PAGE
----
display (aka pop up window).

IP over Tin Cans

   This is an old idea whereby IP is sent over a taut wire between two
   tin cans.  Vibrations from a speaker impinging on a can at one end of
   the wire travel down the string to the other can and cause a
   corresponding vibration.  The latest revision from the IEEE now
   mandates the use of aluminum cans, as actual tin cans are obsolete.

   While the underlying technology is simple and easy to replicate, the
   encoding and decoding of IP packets is not trivial.  Old experiments

Waitzman                                                       [Page 3]

Not an RFC                    Ubiquitous IP                 1 April 2002

   piping the IP packets through /dev/audio on Suns generated packets
   fine, but the receiver logic was never debugged.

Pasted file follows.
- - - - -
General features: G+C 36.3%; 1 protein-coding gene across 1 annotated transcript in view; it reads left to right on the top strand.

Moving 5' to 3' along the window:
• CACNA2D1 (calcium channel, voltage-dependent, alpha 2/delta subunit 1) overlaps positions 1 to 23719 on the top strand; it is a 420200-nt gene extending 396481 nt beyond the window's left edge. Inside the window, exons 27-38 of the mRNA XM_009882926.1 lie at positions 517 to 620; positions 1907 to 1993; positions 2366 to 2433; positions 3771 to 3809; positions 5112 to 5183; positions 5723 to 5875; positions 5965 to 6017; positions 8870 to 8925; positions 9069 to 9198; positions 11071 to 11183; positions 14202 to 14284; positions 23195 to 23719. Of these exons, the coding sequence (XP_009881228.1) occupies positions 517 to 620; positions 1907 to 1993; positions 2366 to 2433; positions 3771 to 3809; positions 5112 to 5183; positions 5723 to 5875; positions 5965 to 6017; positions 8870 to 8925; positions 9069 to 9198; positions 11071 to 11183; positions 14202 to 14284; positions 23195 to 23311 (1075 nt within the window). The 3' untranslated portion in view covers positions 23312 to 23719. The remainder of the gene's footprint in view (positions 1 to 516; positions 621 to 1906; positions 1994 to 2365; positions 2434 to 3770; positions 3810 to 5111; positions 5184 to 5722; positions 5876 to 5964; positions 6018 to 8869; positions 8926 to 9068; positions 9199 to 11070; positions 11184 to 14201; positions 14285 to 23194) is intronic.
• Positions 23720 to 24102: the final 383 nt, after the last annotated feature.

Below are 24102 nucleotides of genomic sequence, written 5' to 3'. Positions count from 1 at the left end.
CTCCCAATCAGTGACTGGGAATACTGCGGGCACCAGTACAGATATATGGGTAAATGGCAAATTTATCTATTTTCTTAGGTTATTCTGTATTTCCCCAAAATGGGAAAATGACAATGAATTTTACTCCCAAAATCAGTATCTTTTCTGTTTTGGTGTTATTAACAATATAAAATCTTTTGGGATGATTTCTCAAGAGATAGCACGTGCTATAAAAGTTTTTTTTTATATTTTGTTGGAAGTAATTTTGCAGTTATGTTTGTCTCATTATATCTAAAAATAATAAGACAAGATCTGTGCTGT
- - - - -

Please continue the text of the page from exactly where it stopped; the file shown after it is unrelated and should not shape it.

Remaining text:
Excessive line noise due to stuff left in the cans means FEC (Food
   Error Correction) is critical.

IP over Cosmic Strings

   This is conceptually a variation of IP over Tin Cans.  It again is a
   point to point technology.

   Cosmic strings have strange properties and possibly not-quite-finite
   length.  It is also believed that the propogation time through the
   string may not be bound by the speed of light.  The endpoints of the
   string, in order to have a stable base for transmitting and receiving
   packets, may need to be dark matter based.  Thus while the technical
   hurdles to implement the technology are high, the payoff is huge.
   (Please consider this paragraph to be prior art to any patent claims
   over the next few hundred years with this technology.)

IP over matter spiraling into a Black Hole

   When matter spirals into a black hole, huge bursts of X-rays are
   emitted.  With careful control over the injection rate, a bit
   encoding, similar to that used on ethernet, can be used to encode IP
   in the X-ray bursts.  The advantage to this scheme is that it is a
   truely Universal broadcast medium.  Firewalls, unless they include
   sufficient lead or other dense material, can not filter the signals.

   Media companies are particularly excited about the development of
   media formats that can only be read via spiraling into a black hole.